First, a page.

The historical roots of Oley and the surrounding valley run much deeper than those of the crops that now grow there. Dating back to 1710, the township was the first section of Berks County to be settled, and the names of many of the first settlers have been handed down to the present day. Thanks to local farmland preservation efforts, many of the original farms dating back to the settlement of the area also remain. As a result, Oley was nominated to the National Register of Historic Places as a historic district, and was the first municipality in America to be listed in its entirety.
The village has been home to the ancestors of some of history’s greatest figures, including Abraham Lincoln and Daniel Boone. But many of the original settlers of Oley still have family residing in the area today.
Isaac DeTurk arrived in 1712 and was one of the first to settle in the area. His homestead passed down through the generations for more than 200 years, remaining in the DeTurk name until only a few years ago. The homestead remains as a landmark and a reminder of Oley’s rich past.
Local resident Steve Fisher can trace the purchase of his home to 1790. Revolutionary Army Colonel John Lesher originally built a colonial roadside rest on the property, and sold it to the Fisher family upon his return from the war. 225 years later the family still owns and operates the farm. “Me, my son and my grandson still farm here, like the Fishers always have,” Mr. Fisher said.
Iron and Wheat
The Oley Valley has always been a flourishing agricultural center. Its 30 square miles are completely surrounded by hills. The geography inspired the Native Americans to name the area Oleka, or “kettle.” Early German settlers construed this as Olich, or “oil”, considering it an appropriate appellation from the superior fertility of the soil. The town was built around wheat farming, but early settlers also found the soil to be rich in limestone. Many farmers dug their own quarries, and at one time there were more than 18 in the area. Passersby can still see an ancient limekiln standing next to one of the few remaining open quarries only a mile from the Fisher homestead.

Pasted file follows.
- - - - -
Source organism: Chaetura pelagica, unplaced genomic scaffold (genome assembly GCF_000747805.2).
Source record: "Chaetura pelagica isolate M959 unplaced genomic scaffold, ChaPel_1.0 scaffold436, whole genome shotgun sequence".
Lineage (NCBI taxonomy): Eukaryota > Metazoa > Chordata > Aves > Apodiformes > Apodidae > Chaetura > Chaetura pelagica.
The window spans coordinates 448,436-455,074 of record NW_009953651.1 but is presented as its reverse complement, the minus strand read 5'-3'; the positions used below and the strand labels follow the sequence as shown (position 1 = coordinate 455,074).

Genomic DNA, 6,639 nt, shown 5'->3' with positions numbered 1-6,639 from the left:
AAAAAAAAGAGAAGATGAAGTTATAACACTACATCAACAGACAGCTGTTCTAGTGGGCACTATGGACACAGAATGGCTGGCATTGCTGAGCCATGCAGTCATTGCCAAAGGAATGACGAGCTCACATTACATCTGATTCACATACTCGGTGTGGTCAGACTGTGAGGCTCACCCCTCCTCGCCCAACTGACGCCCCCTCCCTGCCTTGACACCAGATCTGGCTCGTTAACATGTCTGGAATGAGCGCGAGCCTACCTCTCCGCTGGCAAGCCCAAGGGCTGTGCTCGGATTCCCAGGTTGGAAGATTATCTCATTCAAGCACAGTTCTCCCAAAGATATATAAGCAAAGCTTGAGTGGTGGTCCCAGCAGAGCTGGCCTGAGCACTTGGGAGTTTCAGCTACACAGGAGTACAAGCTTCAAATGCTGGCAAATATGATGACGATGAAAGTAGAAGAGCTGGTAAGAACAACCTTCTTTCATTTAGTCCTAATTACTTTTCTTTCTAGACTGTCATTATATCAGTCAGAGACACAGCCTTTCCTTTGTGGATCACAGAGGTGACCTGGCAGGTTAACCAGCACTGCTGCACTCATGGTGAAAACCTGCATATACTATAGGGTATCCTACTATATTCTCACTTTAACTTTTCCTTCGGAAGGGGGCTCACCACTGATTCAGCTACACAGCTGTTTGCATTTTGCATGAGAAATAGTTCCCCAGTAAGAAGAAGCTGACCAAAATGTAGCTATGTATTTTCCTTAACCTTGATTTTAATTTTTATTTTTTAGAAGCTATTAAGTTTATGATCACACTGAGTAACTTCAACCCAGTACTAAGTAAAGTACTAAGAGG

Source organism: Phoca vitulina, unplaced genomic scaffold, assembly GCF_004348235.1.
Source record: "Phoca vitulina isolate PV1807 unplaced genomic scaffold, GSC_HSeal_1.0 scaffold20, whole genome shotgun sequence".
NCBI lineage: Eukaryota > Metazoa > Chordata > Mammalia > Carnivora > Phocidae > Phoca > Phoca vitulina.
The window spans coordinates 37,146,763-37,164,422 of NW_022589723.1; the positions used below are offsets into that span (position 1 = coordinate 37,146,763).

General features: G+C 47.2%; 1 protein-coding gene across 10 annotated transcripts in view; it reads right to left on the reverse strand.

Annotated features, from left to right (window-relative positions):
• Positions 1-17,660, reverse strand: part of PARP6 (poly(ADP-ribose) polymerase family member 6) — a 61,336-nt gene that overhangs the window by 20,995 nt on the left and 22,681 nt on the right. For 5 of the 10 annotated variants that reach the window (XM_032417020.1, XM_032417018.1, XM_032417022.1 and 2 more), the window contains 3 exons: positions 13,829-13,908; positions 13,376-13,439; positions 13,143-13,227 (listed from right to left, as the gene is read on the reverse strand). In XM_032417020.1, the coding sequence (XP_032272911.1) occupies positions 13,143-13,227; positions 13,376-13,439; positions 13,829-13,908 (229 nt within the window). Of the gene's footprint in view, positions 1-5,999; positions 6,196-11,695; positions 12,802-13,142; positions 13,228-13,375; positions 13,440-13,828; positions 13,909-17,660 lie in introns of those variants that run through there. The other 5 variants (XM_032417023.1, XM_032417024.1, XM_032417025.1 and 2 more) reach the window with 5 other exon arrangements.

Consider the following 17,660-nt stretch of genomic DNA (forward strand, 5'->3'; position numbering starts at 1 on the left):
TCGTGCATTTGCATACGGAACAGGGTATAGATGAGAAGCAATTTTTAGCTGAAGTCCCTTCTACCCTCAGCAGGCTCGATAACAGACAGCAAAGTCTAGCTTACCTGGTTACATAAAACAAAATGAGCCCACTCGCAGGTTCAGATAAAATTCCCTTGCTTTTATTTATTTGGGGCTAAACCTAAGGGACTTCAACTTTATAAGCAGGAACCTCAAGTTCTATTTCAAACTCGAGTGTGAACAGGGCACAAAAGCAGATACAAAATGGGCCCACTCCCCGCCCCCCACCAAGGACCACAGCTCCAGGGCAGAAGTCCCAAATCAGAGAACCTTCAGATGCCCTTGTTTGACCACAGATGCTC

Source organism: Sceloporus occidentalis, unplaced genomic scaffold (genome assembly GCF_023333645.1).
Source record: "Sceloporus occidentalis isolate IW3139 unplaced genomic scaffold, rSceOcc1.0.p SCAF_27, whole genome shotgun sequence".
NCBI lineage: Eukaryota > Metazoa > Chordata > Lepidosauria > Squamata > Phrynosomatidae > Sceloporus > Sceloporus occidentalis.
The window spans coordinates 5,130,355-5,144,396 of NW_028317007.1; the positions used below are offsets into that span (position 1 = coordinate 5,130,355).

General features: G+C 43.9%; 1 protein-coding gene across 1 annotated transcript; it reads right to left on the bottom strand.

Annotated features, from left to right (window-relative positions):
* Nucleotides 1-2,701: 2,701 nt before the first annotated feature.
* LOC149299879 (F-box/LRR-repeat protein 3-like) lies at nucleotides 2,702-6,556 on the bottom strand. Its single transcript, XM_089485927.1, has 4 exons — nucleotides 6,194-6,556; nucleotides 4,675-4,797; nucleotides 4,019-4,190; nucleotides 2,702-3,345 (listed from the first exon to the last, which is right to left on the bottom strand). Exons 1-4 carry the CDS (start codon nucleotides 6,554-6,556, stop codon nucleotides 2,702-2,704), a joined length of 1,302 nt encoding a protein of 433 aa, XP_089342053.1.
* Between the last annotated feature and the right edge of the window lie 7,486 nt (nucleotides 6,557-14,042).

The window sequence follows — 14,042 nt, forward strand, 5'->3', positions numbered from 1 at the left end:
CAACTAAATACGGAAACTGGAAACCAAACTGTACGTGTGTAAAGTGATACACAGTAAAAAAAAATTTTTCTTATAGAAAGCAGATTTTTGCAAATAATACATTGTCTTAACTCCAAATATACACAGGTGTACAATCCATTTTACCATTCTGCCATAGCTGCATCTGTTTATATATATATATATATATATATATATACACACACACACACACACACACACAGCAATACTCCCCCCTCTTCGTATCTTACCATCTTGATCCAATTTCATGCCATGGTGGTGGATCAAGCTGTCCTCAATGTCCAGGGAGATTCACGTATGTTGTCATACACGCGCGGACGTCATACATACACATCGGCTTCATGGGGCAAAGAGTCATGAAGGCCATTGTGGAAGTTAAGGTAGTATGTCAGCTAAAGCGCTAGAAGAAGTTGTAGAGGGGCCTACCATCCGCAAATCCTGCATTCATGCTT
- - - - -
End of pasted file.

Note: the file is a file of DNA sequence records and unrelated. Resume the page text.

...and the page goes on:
The Native Indians coexisted peacefully with Oley’s original settlers for many years. The history books only describe one violent incident between Indian occupants and pioneer prospectors in the middle of the 17th century in the area where Oley’s churches now stand.
The DeTurk family opened their home to settlers and natives alike for education and evangelizing. In 1742 three Mohawk Indians from the Shekomeko village in New York traveled to the DeTurk farm to become the first Indians in the county to be baptized into Christianity. It is said that one of these men later served as the inspiration for the hero in Cooper’s Last of the Mohicans.
Photos courtesy of the Oley Valley Heritage Association. Article originally published in the Around Town section of the June 2015 issue of Berks County Living.